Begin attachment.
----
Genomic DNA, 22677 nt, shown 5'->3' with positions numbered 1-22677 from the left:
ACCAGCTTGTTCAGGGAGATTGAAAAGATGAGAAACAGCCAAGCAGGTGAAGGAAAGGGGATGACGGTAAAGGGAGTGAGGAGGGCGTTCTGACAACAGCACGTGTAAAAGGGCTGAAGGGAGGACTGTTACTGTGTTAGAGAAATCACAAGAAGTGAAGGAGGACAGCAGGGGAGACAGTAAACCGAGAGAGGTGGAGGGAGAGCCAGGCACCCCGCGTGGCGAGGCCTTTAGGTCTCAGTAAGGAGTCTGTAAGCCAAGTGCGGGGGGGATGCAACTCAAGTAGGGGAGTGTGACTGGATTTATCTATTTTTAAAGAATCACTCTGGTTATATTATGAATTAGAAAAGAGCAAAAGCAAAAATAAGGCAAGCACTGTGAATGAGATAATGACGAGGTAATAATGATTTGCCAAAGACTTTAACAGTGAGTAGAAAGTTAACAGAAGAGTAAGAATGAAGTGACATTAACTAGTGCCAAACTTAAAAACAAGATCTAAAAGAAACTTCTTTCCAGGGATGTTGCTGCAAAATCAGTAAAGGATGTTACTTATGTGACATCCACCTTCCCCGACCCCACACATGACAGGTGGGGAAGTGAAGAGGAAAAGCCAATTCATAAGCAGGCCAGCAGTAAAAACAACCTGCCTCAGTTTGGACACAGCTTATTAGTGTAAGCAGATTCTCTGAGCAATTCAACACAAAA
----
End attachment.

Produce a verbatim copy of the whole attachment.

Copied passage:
Genomic DNA, 22677 nt, shown 5'->3' with positions numbered 1-22677 from the left:
ACCAGCTTGTTCAGGGAGATTGAAAAGATGAGAAACAGCCAAGCAGGTGAAGGAAAGGGGATGACGGTAAAGGGAGTGAGGAGGGCGTTCTGACAACAGCACGTGTAAAAGGGCTGAAGGGAGGACTGTTACTGTGTTAGAGAAATCACAAGAAGTGAAGGAGGACAGCAGGGGAGACAGTAAACCGAGAGAGGTGGAGGGAGAGCCAGGCACCCCGCGTGGCGAGGCCTTTAGGTCTCAGTAAGGAGTCTGTAAGCCAAGTGCGGGGGGGATGCAACTCAAGTAGGGGAGTGTGACTGGATTTATCTATTTTTAAAGAATCACTCTGGTTATATTATGAATTAGAAAAGAGCAAAAGCAAAAATAAGGCAAGCACTGTGAATGAGATAATGACGAGGTAATAATGATTTGCCAAAGACTTTAACAGTGAGTAGAAAGTTAACAGAAGAGTAAGAATGAAGTGACATTAACTAGTGCCAAACTTAAAAACAAGATCTAAAAGAAACTTCTTTCCAGGGATGTTGCTGCAAAATCAGTAAAGGATGTTACTTATGTGACATCCACCTTCCCCGACCCCACACATGACAGGTGGGGAAGTGAAGAGGAAAAGCCAATTCATAAGCAGGCCAGCAGTAAAAACAACCTGCCTCAGTTTGGACACAGCTTATTAGTGTAAGCAGATTCTCTGAGCAATTCAACACAAAA